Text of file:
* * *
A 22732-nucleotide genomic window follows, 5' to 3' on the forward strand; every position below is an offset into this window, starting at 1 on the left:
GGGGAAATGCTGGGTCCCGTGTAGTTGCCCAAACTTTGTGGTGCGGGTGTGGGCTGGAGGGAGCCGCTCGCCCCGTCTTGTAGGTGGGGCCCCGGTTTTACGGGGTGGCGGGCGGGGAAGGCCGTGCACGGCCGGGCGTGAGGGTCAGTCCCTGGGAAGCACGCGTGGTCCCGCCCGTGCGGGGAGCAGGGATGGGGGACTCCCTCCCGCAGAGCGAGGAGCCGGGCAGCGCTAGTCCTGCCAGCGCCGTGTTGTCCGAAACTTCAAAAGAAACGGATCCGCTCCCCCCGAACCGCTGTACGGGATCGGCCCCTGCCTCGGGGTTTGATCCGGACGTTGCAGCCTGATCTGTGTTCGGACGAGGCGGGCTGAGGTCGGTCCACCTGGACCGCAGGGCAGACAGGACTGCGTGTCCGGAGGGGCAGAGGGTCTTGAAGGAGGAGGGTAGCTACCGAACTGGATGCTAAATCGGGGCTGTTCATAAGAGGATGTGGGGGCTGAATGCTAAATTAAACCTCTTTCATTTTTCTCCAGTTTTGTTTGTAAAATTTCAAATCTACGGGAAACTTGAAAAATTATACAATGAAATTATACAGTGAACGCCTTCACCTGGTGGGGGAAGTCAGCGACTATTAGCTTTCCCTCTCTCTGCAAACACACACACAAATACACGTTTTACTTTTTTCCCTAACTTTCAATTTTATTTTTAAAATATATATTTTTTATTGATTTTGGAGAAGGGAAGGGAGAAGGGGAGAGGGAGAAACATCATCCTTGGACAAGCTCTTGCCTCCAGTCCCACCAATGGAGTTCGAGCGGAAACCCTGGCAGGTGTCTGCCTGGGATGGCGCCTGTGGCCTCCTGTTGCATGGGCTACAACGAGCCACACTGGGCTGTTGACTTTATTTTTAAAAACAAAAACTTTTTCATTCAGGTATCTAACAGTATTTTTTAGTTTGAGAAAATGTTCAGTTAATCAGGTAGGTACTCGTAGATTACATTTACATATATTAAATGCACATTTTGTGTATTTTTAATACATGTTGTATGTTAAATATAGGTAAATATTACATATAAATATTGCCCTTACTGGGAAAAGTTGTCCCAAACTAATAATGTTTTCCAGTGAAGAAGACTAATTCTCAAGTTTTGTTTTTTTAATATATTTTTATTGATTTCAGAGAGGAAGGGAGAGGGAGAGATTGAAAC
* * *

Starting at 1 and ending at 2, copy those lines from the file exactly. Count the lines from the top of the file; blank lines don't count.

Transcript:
A 22732-nucleotide genomic window follows, 5' to 3' on the forward strand; every position below is an offset into this window, starting at 1 on the left:
GGGGAAATGCTGGGTCCCGTGTAGTTGCCCAAACTTTGTGGTGCGGGTGTGGGCTGGAGGGAGCCGCTCGCCCCGTCTTGTAGGTGGGGCCCCGGTTTTACGGGGTGGCGGGCGGGGAAGGCCGTGCACGGCCGGGCGTGAGGGTCAGTCCCTGGGAAGCACGCGTGGTCCCGCCCGTGCGGGGAGCAGGGATGGGGGACTCCCTCCCGCAGAGCGAGGAGCCGGGCAGCGCTAGTCCTGCCAGCGCCGTGTTGTCCGAAACTTCAAAAGAAACGGATCCGCTCCCCCCGAACCGCTGTACGGGATCGGCCCCTGCCTCGGGGTTTGATCCGGACGTTGCAGCCTGATCTGTGTTCGGACGAGGCGGGCTGAGGTCGGTCCACCTGGACCGCAGGGCAGACAGGACTGCGTGTCCGGAGGGGCAGAGGGTCTTGAAGGAGGAGGGTAGCTACCGAACTGGATGCTAAATCGGGGCTGTTCATAAGAGGATGTGGGGGCTGAATGCTAAATTAAACCTCTTTCATTTTTCTCCAGTTTTGTTTGTAAAATTTCAAATCTACGGGAAACTTGAAAAATTATACAATGAAATTATACAGTGAACGCCTTCACCTGGTGGGGGAAGTCAGCGACTATTAGCTTTCCCTCTCTCTGCAAACACACACACAAATACACGTTTTACTTTTTTCCCTAACTTTCAATTTTATTTTTAAAATATATATTTTTTATTGATTTTGGAGAAGGGAAGGGAGAAGGGGAGAGGGAGAAACATCATCCTTGGACAAGCTCTTGCCTCCAGTCCCACCAATGGAGTTCGAGCGGAAACCCTGGCAGGTGTCTGCCTGGGATGGCGCCTGTGGCCTCCTGTTGCATGGGCTACAACGAGCCACACTGGGCTGTTGACTTTATTTTTAAAAACAAAAACTTTTTCATTCAGGTATCTAACAGTATTTTTTAGTTTGAGAAAATGTTCAGTTAATCAGGTAGGTACTCGTAGATTACATTTACATATATTAAATGCACATTTTGTGTATTTTTAATACATGTTGTATGTTAAATATAGGTAAATATTACATATAAATATTGCCCTTACTGGGAAAAGTTGTCCCAAACTAATAATGTTTTCCAGTGAAGAAGACTAATTCTCAAGTTTTGTTTTTTTAATATATTTTTATTGATTTCAGAGAGGAAGGGAGAGGGAGAGATTGAAAC